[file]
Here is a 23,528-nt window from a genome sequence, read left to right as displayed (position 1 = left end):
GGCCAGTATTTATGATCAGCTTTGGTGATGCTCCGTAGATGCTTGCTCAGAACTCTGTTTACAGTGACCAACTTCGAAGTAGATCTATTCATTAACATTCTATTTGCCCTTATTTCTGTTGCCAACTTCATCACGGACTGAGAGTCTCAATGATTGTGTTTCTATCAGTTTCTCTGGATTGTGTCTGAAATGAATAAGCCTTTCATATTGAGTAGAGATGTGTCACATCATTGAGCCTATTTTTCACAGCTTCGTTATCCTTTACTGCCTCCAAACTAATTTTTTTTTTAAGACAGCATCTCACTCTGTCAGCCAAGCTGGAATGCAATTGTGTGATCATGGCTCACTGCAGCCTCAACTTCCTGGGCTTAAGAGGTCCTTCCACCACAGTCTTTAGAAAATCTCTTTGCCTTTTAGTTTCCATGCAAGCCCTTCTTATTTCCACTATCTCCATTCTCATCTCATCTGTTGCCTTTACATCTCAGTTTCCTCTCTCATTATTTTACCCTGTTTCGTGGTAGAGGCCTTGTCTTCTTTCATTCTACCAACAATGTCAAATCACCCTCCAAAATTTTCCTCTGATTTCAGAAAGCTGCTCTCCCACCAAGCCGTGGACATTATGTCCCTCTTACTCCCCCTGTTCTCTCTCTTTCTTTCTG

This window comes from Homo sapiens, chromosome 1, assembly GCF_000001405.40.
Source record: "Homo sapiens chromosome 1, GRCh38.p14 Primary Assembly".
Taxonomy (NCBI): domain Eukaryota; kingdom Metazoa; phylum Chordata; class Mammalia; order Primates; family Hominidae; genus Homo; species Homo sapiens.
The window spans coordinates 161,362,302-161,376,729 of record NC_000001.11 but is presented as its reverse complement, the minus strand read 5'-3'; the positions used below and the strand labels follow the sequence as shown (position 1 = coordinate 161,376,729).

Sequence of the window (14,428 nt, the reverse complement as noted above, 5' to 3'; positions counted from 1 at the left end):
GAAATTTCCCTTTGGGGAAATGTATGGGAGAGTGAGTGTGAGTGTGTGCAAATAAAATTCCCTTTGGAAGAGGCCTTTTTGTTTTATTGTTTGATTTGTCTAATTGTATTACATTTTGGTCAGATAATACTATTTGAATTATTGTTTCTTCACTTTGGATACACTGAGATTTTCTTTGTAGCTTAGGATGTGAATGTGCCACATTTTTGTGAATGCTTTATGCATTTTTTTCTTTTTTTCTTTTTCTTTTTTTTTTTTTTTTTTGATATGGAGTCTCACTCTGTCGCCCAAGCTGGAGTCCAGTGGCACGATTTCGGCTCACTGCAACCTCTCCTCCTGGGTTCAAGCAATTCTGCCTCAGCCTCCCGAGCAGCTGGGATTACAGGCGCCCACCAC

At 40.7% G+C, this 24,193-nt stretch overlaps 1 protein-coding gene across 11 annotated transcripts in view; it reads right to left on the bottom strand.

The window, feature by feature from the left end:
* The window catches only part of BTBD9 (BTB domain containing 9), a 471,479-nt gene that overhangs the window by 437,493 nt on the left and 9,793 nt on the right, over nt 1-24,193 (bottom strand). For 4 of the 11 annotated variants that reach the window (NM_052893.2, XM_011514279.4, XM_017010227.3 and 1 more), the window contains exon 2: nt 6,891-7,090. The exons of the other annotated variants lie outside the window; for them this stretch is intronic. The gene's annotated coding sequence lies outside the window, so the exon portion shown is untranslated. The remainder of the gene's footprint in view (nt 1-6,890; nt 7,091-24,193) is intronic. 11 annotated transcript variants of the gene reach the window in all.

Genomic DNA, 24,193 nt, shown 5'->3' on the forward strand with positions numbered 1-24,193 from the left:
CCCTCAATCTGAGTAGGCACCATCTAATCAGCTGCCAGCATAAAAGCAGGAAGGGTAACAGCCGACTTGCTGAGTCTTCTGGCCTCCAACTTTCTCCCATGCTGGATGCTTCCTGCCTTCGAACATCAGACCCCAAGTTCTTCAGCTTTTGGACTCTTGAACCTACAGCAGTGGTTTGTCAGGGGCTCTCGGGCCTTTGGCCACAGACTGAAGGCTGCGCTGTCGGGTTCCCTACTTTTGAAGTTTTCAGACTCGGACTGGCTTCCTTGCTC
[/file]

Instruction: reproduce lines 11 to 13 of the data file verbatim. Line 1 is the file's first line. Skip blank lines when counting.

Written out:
* The window catches only part of BTBD9 (BTB domain containing 9), a 471,479-nt gene that overhangs the window by 437,493 nt on the left and 9,793 nt on the right, over nt 1-24,193 (bottom strand). For 4 of the 11 annotated variants that reach the window (NM_052893.2, XM_011514279.4, XM_017010227.3 and 1 more), the window contains exon 2: nt 6,891-7,090. The exons of the other annotated variants lie outside the window; for them this stretch is intronic. The gene's annotated coding sequence lies outside the window, so the exon portion shown is untranslated. The remainder of the gene's footprint in view (nt 1-6,890; nt 7,091-24,193) is intronic. 11 annotated transcript variants of the gene reach the window in all.

Genomic DNA, 24,193 nt, shown 5'->3' on the forward strand with positions numbered 1-24,193 from the left:
CCCTCAATCTGAGTAGGCACCATCTAATCAGCTGCCAGCATAAAAGCAGGAAGGGTAACAGCCGACTTGCTGAGTCTTCTGGCCTCCAACTTTCTCCCATGCTGGATGCTTCCTGCCTTCGAACATCAGACCCCAAGTTCTTCAGCTTTTGGACTCTTGAACCTACAGCAGTGGTTTGTCAGGGGCTCTCGGGCCTTTGGCCACAGACTGAAGGCTGCGCTGTCGGGTTCCCTACTTTTGAAGTTTTCAGACTCGGACTGGCTTCCTTGCTC